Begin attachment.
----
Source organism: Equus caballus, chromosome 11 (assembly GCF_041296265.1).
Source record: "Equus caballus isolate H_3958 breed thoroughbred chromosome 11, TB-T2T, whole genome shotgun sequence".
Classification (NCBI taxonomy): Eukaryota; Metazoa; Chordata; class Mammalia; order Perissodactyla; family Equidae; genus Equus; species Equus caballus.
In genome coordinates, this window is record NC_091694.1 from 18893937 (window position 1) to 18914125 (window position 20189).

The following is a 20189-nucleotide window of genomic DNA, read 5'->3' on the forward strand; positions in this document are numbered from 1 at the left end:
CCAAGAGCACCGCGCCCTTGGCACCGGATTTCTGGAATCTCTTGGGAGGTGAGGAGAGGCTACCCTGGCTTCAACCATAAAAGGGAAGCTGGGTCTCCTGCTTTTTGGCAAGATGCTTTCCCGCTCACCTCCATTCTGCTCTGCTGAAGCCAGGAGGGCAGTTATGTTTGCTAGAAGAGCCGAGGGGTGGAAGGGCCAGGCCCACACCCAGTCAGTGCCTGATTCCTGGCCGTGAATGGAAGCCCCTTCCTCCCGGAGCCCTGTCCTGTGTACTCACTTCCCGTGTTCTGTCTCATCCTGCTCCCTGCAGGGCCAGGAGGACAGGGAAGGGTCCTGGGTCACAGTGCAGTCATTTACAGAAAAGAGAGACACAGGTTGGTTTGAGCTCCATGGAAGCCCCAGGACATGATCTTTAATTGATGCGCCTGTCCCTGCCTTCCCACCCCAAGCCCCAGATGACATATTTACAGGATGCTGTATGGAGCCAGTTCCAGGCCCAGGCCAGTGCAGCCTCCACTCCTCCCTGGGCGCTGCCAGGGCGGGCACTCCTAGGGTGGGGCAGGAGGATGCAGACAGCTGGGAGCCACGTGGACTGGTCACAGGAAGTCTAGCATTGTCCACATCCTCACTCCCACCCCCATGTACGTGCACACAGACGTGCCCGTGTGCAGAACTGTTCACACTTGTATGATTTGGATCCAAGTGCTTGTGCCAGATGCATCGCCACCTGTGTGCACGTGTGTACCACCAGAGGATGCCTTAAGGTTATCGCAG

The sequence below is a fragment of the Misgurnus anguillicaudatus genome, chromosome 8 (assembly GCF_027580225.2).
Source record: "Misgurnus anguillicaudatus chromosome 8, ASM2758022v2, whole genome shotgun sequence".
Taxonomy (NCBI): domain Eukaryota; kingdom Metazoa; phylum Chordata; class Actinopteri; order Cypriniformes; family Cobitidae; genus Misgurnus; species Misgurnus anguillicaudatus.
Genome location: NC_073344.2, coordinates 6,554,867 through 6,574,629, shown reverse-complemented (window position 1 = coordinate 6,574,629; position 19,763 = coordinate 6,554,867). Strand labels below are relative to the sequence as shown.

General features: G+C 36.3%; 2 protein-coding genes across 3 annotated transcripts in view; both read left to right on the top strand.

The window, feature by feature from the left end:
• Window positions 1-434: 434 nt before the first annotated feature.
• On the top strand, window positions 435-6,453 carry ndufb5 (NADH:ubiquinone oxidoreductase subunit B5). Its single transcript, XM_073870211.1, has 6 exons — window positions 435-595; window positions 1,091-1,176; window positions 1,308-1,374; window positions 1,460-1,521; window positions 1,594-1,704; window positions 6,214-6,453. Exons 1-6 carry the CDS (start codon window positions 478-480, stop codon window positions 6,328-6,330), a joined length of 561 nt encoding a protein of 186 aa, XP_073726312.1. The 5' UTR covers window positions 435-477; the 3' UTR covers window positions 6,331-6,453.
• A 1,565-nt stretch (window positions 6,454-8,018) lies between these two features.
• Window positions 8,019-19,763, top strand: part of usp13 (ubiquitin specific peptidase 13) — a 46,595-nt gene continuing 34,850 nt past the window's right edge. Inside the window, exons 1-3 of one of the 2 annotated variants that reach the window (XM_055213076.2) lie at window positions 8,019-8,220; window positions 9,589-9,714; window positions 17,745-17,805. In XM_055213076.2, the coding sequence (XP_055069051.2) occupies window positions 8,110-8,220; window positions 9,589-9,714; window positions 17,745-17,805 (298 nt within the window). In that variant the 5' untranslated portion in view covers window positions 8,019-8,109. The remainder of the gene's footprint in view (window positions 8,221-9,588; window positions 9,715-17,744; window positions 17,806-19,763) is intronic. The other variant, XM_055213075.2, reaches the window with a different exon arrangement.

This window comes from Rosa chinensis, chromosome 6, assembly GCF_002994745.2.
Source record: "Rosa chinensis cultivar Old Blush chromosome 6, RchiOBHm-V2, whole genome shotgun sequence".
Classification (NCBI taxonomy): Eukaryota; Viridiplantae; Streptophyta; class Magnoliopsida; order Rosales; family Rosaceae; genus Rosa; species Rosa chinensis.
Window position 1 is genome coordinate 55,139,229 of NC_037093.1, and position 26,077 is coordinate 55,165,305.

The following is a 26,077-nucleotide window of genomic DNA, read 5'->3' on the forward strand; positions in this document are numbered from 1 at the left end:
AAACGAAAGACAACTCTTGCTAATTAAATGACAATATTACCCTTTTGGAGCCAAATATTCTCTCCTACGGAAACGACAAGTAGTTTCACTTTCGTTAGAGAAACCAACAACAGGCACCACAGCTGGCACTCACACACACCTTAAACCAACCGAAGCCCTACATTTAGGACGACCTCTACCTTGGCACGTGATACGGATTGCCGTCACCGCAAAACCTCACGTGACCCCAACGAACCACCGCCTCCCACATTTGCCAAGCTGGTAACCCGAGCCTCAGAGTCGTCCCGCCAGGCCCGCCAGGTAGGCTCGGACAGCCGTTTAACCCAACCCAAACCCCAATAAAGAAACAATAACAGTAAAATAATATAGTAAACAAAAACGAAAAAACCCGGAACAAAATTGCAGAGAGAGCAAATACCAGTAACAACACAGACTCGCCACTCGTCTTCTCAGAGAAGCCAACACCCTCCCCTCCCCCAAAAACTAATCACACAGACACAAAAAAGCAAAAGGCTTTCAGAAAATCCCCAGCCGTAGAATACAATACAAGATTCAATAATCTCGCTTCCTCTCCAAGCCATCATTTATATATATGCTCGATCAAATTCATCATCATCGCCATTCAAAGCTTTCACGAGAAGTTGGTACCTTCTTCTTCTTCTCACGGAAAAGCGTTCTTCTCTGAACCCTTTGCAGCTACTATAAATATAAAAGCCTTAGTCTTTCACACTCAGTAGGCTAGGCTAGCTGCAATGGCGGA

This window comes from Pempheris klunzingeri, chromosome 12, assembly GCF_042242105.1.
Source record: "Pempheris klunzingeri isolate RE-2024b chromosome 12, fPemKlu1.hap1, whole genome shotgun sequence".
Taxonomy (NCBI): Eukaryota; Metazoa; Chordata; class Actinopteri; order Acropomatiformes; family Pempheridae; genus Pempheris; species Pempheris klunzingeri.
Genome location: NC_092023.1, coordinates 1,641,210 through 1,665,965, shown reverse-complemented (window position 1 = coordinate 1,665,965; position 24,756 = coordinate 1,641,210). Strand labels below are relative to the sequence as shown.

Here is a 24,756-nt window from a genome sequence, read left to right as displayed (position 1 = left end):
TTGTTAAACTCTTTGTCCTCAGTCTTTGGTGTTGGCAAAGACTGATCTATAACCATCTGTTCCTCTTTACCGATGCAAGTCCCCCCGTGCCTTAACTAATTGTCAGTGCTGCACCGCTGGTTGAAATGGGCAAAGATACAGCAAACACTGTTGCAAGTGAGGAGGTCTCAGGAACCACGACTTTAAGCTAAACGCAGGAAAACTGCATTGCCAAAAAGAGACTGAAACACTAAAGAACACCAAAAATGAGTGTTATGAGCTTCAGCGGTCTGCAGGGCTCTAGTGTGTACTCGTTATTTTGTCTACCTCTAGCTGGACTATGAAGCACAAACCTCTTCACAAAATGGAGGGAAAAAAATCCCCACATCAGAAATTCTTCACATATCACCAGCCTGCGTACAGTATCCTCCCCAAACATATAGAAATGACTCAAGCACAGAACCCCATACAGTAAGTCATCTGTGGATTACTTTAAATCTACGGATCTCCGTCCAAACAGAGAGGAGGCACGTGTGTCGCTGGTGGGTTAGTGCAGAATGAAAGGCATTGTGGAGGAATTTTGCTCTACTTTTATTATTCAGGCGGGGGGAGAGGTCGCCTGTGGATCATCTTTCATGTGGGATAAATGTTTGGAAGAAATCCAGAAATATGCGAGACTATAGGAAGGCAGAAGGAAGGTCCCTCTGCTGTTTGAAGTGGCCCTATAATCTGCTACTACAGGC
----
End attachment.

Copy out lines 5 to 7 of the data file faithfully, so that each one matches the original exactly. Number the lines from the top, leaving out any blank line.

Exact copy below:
The following is a 20189-nucleotide window of genomic DNA, read 5'->3' on the forward strand; positions in this document are numbered from 1 at the left end:
CCAAGAGCACCGCGCCCTTGGCACCGGATTTCTGGAATCTCTTGGGAGGTGAGGAGAGGCTACCCTGGCTTCAACCATAAAAGGGAAGCTGGGTCTCCTGCTTTTTGGCAAGATGCTTTCCCGCTCACCTCCATTCTGCTCTGCTGAAGCCAGGAGGGCAGTTATGTTTGCTAGAAGAGCCGAGGGGTGGAAGGGCCAGGCCCACACCCAGTCAGTGCCTGATTCCTGGCCGTGAATGGAAGCCCCTTCCTCCCGGAGCCCTGTCCTGTGTACTCACTTCCCGTGTTCTGTCTCATCCTGCTCCCTGCAGGGCCAGGAGGACAGGGAAGGGTCCTGGGTCACAGTGCAGTCATTTACAGAAAAGAGAGACACAGGTTGGTTTGAGCTCCATGGAAGCCCCAGGACATGATCTTTAATTGATGCGCCTGTCCCTGCCTTCCCACCCCAAGCCCCAGATGACATATTTACAGGATGCTGTATGGAGCCAGTTCCAGGCCCAGGCCAGTGCAGCCTCCACTCCTCCCTGGGCGCTGCCAGGGCGGGCACTCCTAGGGTGGGGCAGGAGGATGCAGACAGCTGGGAGCCACGTGGACTGGTCACAGGAAGTCTAGCATTGTCCACATCCTCACTCCCACCCCCATGTACGTGCACACAGACGTGCCCGTGTGCAGAACTGTTCACACTTGTATGATTTGGATCCAAGTGCTTGTGCCAGATGCATCGCCACCTGTGTGCACGTGTGTACCACCAGAGGATGCCTTAAGGTTATCGCAG

The sequence below is a fragment of the Misgurnus anguillicaudatus genome, chromosome 8 (assembly GCF_027580225.2).